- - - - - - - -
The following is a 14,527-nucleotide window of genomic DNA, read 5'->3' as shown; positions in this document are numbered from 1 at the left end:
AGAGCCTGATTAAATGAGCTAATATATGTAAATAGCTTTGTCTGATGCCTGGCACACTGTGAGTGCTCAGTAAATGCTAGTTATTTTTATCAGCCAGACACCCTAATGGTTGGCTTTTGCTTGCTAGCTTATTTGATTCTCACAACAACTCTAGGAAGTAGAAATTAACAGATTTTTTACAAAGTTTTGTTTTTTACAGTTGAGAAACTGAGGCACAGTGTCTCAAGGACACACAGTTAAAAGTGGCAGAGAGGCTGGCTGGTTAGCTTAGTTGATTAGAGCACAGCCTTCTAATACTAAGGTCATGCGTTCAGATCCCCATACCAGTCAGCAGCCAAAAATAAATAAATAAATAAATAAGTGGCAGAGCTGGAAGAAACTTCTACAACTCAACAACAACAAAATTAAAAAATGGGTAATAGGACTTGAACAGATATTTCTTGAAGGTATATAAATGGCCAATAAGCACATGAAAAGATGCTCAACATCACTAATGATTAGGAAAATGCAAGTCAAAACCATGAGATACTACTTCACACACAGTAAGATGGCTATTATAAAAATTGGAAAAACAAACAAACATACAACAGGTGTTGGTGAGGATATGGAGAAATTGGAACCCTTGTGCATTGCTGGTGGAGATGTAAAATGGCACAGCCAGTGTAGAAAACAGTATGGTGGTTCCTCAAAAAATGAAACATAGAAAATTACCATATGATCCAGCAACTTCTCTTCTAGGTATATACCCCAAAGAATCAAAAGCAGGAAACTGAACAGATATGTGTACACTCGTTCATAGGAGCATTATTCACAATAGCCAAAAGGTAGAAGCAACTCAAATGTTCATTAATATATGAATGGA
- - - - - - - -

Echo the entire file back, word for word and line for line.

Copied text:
The following is a 14,527-nucleotide window of genomic DNA, read 5'->3' as shown; positions in this document are numbered from 1 at the left end:
AGAGCCTGATTAAATGAGCTAATATATGTAAATAGCTTTGTCTGATGCCTGGCACACTGTGAGTGCTCAGTAAATGCTAGTTATTTTTATCAGCCAGACACCCTAATGGTTGGCTTTTGCTTGCTAGCTTATTTGATTCTCACAACAACTCTAGGAAGTAGAAATTAACAGATTTTTTACAAAGTTTTGTTTTTTACAGTTGAGAAACTGAGGCACAGTGTCTCAAGGACACACAGTTAAAAGTGGCAGAGAGGCTGGCTGGTTAGCTTAGTTGATTAGAGCACAGCCTTCTAATACTAAGGTCATGCGTTCAGATCCCCATACCAGTCAGCAGCCAAAAATAAATAAATAAATAAATAAGTGGCAGAGCTGGAAGAAACTTCTACAACTCAACAACAACAAAATTAAAAAATGGGTAATAGGACTTGAACAGATATTTCTTGAAGGTATATAAATGGCCAATAAGCACATGAAAAGATGCTCAACATCACTAATGATTAGGAAAATGCAAGTCAAAACCATGAGATACTACTTCACACACAGTAAGATGGCTATTATAAAAATTGGAAAAACAAACAAACATACAACAGGTGTTGGTGAGGATATGGAGAAATTGGAACCCTTGTGCATTGCTGGTGGAGATGTAAAATGGCACAGCCAGTGTAGAAAACAGTATGGTGGTTCCTCAAAAAATGAAACATAGAAAATTACCATATGATCCAGCAACTTCTCTTCTAGGTATATACCCCAAAGAATCAAAAGCAGGAAACTGAACAGATATGTGTACACTCGTTCATAGGAGCATTATTCACAATAGCCAAAAGGTAGAAGCAACTCAAATGTTCATTAATATATGAATGGA